Code: (click to select all)
<script data-goatcounter="https://my.goatcounter.domain/count" 
  async src="//my.goatcounter.domain/count.js">

Tracking pixel method

This method embeds a 1x1 sized pixel from the Goatcounter server. While this is a very basic approach to count page impressions and, by default, cannot even log the referrer, it is possible to improve it a bit with some custom JavaScript code. The advantage is that browsers or ad-blockers may not block it, particularly when you’re using Goatcounter as self-hosted option and embed the tracking pixel from your own domain, avoiding a cross-domain request.

My personal method involves using JavaScript to build the image element, passing important parameters to the tracking pixel request. This allows me to record the referrer when possible and the page title. I’m not interested in other data, I basically only want to know how often my pages are visited.

The tracking pixel variant works even without JavaScript using the <noscript> tag, but be aware that this might result in more hits caused by crawlers and other bots. Goatcounter tries to filter them out, but the tracking pixel method does not always allow this.

Code: (click to select all)
  var img = document.createElement("img");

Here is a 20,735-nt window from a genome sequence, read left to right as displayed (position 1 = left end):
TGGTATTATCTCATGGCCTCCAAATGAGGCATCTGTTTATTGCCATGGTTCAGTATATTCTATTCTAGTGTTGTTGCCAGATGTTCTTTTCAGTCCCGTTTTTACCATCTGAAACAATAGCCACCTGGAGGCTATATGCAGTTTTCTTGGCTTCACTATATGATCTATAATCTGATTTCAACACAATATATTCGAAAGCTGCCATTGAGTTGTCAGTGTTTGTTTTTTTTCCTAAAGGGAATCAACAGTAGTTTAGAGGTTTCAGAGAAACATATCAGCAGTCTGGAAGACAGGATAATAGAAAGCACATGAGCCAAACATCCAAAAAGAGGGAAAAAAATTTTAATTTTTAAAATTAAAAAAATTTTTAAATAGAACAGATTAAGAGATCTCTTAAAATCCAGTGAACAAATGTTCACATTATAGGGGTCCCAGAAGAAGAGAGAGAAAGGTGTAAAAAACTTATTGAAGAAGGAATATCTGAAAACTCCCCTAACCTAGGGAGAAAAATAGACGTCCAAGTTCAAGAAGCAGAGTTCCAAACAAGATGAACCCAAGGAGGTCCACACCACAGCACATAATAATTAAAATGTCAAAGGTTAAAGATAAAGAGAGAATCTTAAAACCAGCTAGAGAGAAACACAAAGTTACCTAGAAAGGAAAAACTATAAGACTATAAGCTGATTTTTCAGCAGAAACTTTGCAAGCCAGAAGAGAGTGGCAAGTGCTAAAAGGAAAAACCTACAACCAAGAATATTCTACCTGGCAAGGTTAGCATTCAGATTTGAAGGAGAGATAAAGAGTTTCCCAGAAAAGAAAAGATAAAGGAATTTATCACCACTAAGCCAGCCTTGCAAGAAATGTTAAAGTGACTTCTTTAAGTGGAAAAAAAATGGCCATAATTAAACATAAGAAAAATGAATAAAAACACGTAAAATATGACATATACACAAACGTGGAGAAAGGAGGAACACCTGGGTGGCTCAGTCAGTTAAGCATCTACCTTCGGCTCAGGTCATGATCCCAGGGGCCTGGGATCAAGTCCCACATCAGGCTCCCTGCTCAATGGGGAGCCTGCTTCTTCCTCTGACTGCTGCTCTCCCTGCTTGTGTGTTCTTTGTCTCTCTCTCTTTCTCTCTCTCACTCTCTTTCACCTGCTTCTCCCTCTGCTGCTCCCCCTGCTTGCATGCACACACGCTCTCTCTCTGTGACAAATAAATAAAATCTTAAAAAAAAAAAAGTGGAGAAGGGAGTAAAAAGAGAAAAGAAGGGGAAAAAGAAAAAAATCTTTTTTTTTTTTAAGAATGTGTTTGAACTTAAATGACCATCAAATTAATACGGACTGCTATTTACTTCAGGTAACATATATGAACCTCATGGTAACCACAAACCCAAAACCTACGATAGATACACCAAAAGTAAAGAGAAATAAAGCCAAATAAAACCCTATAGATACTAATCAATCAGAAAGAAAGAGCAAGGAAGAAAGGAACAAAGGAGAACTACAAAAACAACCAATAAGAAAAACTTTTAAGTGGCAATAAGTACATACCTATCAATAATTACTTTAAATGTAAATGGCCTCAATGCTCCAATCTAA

var rnd = Math.random() * (10000000 - 1000) + 1000;
  img.src = "{{ page.url | uri_escape }}&t={{ page.title | uri_escape }}&r=" + document.referrer + "&rnd=" + rnd.toString(); = "display:none;";
  <img src="{{ page.url | uri_escape }}&t={{ page.title | uri_esacpe}}" style="display:none;">

Of course, you have to adjust the with your own Goatcounter domain. That should be straightforward and simple. The script will pass the page url, page title, referrer and a random number as optional parameter with the purpose to defeat unwanted caching. The random tag is generated during the page view in the client browser, so it will be different for every page hit.

Privacy concerns

Privacy is always an important thing to consider when using web analytics and this is no difference. However, Goatcounter collects far less data than most of the big tracking software packages, like Google Analytics or OWA. Basically, Goatcounter only registers the page hit, records the referrer (if there is one available), tries to figure out the region of the visitor, its screen resolution, operating system and Browser software. Even the IP addresses of the visitors are not recorded and not visible to the person viewing the stats, so it’s relatively safe to say that it does not collect personal data. The tracking pixel method is unable to record the screen resolution, so it transmits even fewer data. In no way does Goatcounter track users by recording clicks and mouse movements like other web analytics software regularly does. From a privacy view point, it’s not perfect, but much better than most alternatives and it’s completely free. Since you can self-host it, you do not have to give away the collected data and you stay fully in control over how to handle it.